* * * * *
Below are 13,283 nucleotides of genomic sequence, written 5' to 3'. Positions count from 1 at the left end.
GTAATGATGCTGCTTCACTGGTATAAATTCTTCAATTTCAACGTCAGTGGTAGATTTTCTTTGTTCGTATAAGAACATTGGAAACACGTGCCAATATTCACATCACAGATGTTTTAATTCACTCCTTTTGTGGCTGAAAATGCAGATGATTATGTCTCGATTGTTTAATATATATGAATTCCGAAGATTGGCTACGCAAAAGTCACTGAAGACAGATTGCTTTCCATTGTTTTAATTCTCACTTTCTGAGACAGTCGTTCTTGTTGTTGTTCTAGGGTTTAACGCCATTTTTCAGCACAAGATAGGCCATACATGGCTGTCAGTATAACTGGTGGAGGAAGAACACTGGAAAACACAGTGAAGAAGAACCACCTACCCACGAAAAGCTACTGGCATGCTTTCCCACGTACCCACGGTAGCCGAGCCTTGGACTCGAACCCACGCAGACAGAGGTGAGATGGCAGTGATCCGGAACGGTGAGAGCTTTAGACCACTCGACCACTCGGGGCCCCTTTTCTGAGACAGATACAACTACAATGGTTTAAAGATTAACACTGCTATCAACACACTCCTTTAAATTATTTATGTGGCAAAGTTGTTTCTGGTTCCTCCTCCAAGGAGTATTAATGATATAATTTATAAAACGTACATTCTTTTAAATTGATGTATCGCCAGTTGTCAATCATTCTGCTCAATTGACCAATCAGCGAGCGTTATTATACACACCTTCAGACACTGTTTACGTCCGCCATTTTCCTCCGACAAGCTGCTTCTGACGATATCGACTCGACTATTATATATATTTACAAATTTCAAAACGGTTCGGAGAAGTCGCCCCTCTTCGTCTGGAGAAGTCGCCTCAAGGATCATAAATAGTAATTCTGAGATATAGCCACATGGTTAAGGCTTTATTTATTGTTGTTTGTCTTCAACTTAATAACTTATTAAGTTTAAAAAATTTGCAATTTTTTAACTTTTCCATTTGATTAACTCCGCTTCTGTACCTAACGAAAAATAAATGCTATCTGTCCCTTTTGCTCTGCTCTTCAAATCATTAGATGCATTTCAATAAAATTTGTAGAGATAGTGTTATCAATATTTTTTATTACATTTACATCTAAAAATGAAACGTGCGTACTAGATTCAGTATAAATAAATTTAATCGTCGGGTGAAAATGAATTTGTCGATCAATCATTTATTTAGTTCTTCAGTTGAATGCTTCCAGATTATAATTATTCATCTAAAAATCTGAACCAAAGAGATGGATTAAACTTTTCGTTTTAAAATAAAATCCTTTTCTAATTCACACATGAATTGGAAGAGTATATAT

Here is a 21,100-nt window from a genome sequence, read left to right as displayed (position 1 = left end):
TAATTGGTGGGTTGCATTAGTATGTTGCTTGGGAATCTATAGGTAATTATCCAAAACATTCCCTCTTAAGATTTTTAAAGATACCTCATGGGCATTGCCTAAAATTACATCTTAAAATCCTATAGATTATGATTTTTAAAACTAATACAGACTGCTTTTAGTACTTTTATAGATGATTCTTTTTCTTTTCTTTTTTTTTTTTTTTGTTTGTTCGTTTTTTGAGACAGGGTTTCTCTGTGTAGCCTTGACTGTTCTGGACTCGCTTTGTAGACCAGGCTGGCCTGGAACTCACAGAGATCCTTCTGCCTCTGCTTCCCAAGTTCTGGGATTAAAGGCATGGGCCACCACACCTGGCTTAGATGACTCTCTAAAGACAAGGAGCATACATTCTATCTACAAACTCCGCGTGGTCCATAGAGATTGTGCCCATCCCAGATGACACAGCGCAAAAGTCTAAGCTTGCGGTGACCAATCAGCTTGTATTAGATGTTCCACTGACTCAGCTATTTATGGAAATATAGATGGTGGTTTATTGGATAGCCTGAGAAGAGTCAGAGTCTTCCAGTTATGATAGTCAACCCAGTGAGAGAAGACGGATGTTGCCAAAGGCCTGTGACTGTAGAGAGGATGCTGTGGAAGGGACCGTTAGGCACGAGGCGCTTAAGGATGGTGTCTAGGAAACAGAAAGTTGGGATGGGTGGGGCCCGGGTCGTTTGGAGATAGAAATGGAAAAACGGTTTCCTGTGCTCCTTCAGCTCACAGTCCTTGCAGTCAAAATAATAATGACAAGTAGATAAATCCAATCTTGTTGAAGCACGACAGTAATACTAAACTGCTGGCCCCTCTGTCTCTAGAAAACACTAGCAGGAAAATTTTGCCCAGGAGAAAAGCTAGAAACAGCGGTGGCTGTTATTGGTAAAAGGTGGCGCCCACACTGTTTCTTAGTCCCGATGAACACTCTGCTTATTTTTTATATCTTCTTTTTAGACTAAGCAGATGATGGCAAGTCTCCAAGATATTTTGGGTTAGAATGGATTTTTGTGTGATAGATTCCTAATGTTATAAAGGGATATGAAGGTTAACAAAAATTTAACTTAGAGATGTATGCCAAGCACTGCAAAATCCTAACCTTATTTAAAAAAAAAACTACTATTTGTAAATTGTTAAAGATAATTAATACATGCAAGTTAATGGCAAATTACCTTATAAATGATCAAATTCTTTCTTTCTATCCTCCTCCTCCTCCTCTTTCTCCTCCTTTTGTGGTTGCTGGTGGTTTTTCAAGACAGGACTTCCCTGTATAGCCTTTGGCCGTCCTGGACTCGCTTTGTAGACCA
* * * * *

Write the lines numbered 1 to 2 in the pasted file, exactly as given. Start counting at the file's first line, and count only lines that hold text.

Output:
Below are 13,283 nucleotides of genomic sequence, written 5' to 3'. Positions count from 1 at the left end.
GTAATGATGCTGCTTCACTGGTATAAATTCTTCAATTTCAACGTCAGTGGTAGATTTTCTTTGTTCGTATAAGAACATTGGAAACACGTGCCAATATTCACATCACAGATGTTTTAATTCACTCCTTTTGTGGCTGAAAATGCAGATGATTATGTCTCGATTGTTTAATATATATGAATTCCGAAGATTGGCTACGCAAAAGTCACTGAAGACAGATTGCTTTCCATTGTTTTAATTCTCACTTTCTGAGACAGTCGTTCTTGTTGTTGTTCTAGGGTTTAACGCCATTTTTCAGCACAAGATAGGCCATACATGGCTGTCAGTATAACTGGTGGAGGAAGAACACTGGAAAACACAGTGAAGAAGAACCACCTACCCACGAAAAGCTACTGGCATGCTTTCCCACGTACCCACGGTAGCCGAGCCTTGGACTCGAACCCACGCAGACAGAGGTGAGATGGCAGTGATCCGGAACGGTGAGAGCTTTAGACCACTCGACCACTCGGGGCCCCTTTTCTGAGACAGATACAACTACAATGGTTTAAAGATTAACACTGCTATCAACACACTCCTTTAAATTATTTATGTGGCAAAGTTGTTTCTGGTTCCTCCTCCAAGGAGTATTAATGATATAATTTATAAAACGTACATTCTTTTAAATTGATGTATCGCCAGTTGTCAATCATTCTGCTCAATTGACCAATCAGCGAGCGTTATTATACACACCTTCAGACACTGTTTACGTCCGCCATTTTCCTCCGACAAGCTGCTTCTGACGATATCGACTCGACTATTATATATATTTACAAATTTCAAAACGGTTCGGAGAAGTCGCCCCTCTTCGTCTGGAGAAGTCGCCTCAAGGATCATAAATAGTAATTCTGAGATATAGCCACATGGTTAAGGCTTTATTTATTGTTGTTTGTCTTCAACTTAATAACTTATTAAGTTTAAAAAATTTGCAATTTTTTAACTTTTCCATTTGATTAACTCCGCTTCTGTACCTAACGAAAAATAAATGCTATCTGTCCCTTTTGCTCTGCTCTTCAAATCATTAGATGCATTTCAATAAAATTTGTAGAGATAGTGTTATCAATATTTTTTATTACATTTACATCTAAAAATGAAACGTGCGTACTAGATTCAGTATAAATAAATTTAATCGTCGGGTGAAAATGAATTTGTCGATCAATCATTTATTTAGTTCTTCAGTTGAATGCTTCCAGATTATAATTATTCATCTAAAAATCTGAACCAAAGAGATGGATTAAACTTTTCGTTTTAAAATAAAATCCTTTTCTAATTCACACATGAATTGGAAGAGTATATAT